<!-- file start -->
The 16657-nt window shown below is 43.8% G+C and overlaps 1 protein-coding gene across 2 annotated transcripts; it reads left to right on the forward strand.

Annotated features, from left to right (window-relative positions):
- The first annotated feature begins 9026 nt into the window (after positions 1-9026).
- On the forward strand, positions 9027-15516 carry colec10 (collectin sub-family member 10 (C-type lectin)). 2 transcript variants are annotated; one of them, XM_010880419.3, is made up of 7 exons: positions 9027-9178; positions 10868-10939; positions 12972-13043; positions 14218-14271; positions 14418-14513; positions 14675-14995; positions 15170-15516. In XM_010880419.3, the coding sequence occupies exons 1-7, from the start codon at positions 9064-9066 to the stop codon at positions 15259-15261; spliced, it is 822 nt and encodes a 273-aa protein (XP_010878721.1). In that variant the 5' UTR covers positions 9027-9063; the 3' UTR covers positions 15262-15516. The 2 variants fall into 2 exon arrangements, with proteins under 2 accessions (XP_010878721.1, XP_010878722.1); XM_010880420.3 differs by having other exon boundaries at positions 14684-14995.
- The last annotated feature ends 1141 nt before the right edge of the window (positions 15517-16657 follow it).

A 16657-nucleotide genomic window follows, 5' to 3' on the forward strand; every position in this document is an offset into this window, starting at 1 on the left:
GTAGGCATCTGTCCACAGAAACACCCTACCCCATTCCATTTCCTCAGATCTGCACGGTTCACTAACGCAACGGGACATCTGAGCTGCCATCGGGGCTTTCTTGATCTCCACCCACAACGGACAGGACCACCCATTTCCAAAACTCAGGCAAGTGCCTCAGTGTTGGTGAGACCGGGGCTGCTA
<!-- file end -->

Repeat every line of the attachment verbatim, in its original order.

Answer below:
The 16657-nt window shown below is 43.8% G+C and overlaps 1 protein-coding gene across 2 annotated transcripts; it reads left to right on the forward strand.

Annotated features, from left to right (window-relative positions):
- The first annotated feature begins 9026 nt into the window (after positions 1-9026).
- On the forward strand, positions 9027-15516 carry colec10 (collectin sub-family member 10 (C-type lectin)). 2 transcript variants are annotated; one of them, XM_010880419.3, is made up of 7 exons: positions 9027-9178; positions 10868-10939; positions 12972-13043; positions 14218-14271; positions 14418-14513; positions 14675-14995; positions 15170-15516. In XM_010880419.3, the coding sequence occupies exons 1-7, from the start codon at positions 9064-9066 to the stop codon at positions 15259-15261; spliced, it is 822 nt and encodes a 273-aa protein (XP_010878721.1). In that variant the 5' UTR covers positions 9027-9063; the 3' UTR covers positions 15262-15516. The 2 variants fall into 2 exon arrangements, with proteins under 2 accessions (XP_010878721.1, XP_010878722.1); XM_010880420.3 differs by having other exon boundaries at positions 14684-14995.
- The last annotated feature ends 1141 nt before the right edge of the window (positions 15517-16657 follow it).

A 16657-nucleotide genomic window follows, 5' to 3' on the forward strand; every position in this document is an offset into this window, starting at 1 on the left:
GTAGGCATCTGTCCACAGAAACACCCTACCCCATTCCATTTCCTCAGATCTGCACGGTTCACTAACGCAACGGGACATCTGAGCTGCCATCGGGGCTTTCTTGATCTCCACCCACAACGGACAGGACCACCCATTTCCAAAACTCAGGCAAGTGCCTCAGTGTTGGTGAGACCGGGGCTGCTA